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what to expect at a PET scan

fandaj
Posts: 83
Joined: Apr 2003

My oncologist has recommended a PET scan as part of my follow-up tests. I just had a chest x-ray and a colonoscopy and they were good, but I have never had a PET scan. What can I expect?? Thanks, Arlene

alharkabus's picture
alharkabus
Posts: 9
Joined: Oct 2005

It's pretty simple, though a bit time consuming. You get an infusion of a radioactive solution, then you get about 30-45 minutes to let that circulate through your system. Then essentially you get what I think of as a longer version of a cAT scan, in a CAT scan-type machine.

fandaj
Posts: 83
Joined: Apr 2003

It's always better to hear from someone who has "been there". Thanks, Arlene

Moesimo's picture
Moesimo
Posts: 1080
Joined: Aug 2003

Ask your doc if it is a combined CT and pet scan.

It is a glucose solution that is injected. And like the other poster said it is long. But, other than the injection, it is not painful.

moe

Betsydoglover's picture
Betsydoglover
Posts: 1256
Joined: Jul 2005

Pet's a piece of cake. You fast - they inject you with a very small amount of radioactive glucose. You relax for about 45 minutes and then lie in the scanner - scan itself takes about 45 minutes also. No long breath holding like an MRI or anything. No claustrophobic sensations. It's really easy.

If you are going for a PET/CT then you'll have to go for CT scan too. That's less pleasant in that you have to drink a chalky liquid or a gatorade with the contrast in it, wait and then unfortunately (for my small veins anyway) the cat scan contrast (if you have it) injected IV needs a fairly large needle and to me finding the vein is the worst part of the whole thing.

Good luck. I have a scan on the 16th so wish me luck too!

Betsy

taraHK
Posts: 1961
Joined: Aug 2003

I agree with BetsyDL that finding a good vein is the worse part (if you are having that contrast). The rest is fine, in my experience -- almost relaxing. I always ask for an extra blanket, in case I get cold.....Good luck with it.

glimmerofhope
Posts: 53
Joined: Oct 2005

The other replies have pretty well summed it up. I think you are doing the right thing by taking the PET test that is approx. 90% accurate versus a CAT scan that is only approx. 40% accurate and shows all kinds of "indications" that aren't cancer.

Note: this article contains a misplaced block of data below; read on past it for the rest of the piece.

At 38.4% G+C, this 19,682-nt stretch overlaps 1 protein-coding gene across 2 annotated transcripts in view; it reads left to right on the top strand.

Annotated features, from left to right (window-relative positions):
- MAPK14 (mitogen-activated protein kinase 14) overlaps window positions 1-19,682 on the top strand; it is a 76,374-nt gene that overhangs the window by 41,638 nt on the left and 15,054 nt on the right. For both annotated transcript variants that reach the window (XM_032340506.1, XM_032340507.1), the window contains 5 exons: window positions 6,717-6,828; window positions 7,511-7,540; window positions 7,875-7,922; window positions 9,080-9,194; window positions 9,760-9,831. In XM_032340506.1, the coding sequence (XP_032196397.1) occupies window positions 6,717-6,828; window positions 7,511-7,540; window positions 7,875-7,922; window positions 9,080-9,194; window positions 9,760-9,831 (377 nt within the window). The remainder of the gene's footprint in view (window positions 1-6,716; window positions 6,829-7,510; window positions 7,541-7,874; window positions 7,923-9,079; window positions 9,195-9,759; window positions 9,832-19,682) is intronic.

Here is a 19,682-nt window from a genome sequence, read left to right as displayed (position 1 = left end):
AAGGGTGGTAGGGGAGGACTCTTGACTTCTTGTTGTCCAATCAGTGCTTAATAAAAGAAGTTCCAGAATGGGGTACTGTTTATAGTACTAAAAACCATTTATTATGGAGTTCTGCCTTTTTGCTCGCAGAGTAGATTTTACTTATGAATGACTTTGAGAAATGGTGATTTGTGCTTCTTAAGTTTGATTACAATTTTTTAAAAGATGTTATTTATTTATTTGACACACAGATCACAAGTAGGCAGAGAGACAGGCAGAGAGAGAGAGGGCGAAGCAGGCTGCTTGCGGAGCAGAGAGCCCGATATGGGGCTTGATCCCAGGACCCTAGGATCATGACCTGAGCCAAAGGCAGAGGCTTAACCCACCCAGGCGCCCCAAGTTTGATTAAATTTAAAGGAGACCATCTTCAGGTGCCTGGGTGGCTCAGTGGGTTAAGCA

Those estimates have proved very accurate for me... I've had probably 16 CAT scans and 2 PET scans and PETS are accurate.

The docs love CAT scan. When in doubt, order a CAT scan... the worst that will happen is expose the patient to a lot of unnecessary magnetic fields and the hospital makes about $12,000 a pop.

I don't like getting the PET scans either, but I feel the risk is worth the reward for them.

ONE further word of caution...Siemens and GE I believe make PET scan machines that are very different. I was scheduled to take a PET scan at Duke hospital a while back.

I was taking opium based pain killers that made me itch. The technicians began strapping my arms down by my side and told me that I wouldn't be able to move for approx. 45 minutes while they moved me head first into the claustrophobic coffin-like contraption.

While this procedure would probably work wonders in getting Al-Queda detainees to talk... I balked!

I told them there was no way I was going to be able to do that... They moved me to another PET machine by a different manufacturer that allowed more free movement that was OK.

chynabear's picture
chynabear
Posts: 483
Joined: Jul 2005

Word of advice, talk with your insurance before the PET to make sure all of your ducks are in a row and everything is going to be covered before the scan.

I had a PET and a CT in Nov. 2004. Everything was fine. I changed doctors and as part of my "follow up" both of my docs recommended a PET/CT every three months. Well, somewhere there was a break in the line of communication. Long story short, the insurance didn't ask for any documentations. The PET/CT didn't send any. I have the July scan. Three days before my Oct scan, I received a denial letter from insurance because they didn't get any documentation stating why the scan was a "medical necessitiy" and that the PET was considered "investagority and exploratory" for colon cancer. Needless to say, I finally decided to have my Cat Scanned yesterday and not the PET/CT because the other incident is still under "medical review." Serious PITA. To me, it's a no brainer. This is the standard follow-up regimen for colon cancer in the US, Or so my onc says (and both Onc's have prescribed this course of action).

Anyway, save yourself some serious stress and just talk to your insurance.

Patricia

Betsydoglover's picture
Betsydoglover
Posts: 1256
Joined: Jul 2005

Patricia - I had the same issue. Insurance paid the CT part but denied the PET part pending statement of medical necessity. It took me forever to get the Imaging place to send the documentation, but once they did, insurance paid it with no problem. Same thing happened the second time. When I have my third next Friday I am going to remind the Imaging center to include a statement of necessity when they submit to the insurance company.

My oncologist says colon cancer is a standard indication for PET/CT. And while all this was going on I even found documents online from my own insurance company that stated that. So mostly it all turned out to be just a paperwork nightmare - one I figure will repeat next week! Sometimes I hate insurance companies!

Betsy

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